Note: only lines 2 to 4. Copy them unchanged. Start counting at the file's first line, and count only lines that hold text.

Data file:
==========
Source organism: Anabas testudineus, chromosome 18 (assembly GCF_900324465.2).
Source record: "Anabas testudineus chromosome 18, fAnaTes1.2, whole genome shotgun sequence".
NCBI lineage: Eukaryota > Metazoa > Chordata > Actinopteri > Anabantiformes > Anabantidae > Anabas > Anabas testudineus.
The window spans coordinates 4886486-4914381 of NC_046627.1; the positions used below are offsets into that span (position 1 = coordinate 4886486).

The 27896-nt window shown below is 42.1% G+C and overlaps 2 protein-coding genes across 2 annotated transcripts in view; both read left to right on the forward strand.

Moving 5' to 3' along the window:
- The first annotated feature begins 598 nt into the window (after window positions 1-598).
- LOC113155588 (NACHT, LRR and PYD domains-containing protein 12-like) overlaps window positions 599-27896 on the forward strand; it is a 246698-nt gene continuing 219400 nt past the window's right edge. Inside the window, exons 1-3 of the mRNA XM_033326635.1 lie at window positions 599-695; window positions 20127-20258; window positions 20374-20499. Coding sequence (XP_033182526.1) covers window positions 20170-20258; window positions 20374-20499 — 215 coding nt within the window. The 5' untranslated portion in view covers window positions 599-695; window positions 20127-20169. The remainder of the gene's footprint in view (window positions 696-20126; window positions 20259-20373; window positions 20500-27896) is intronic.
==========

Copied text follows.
Source record: "Anabas testudineus chromosome 18, fAnaTes1.2, whole genome shotgun sequence".
NCBI lineage: Eukaryota > Metazoa > Chordata > Actinopteri > Anabantiformes > Anabantidae > Anabas > Anabas testudineus.
The window spans coordinates 4886486-4914381 of NC_046627.1; the positions used below are offsets into that span (position 1 = coordinate 4886486).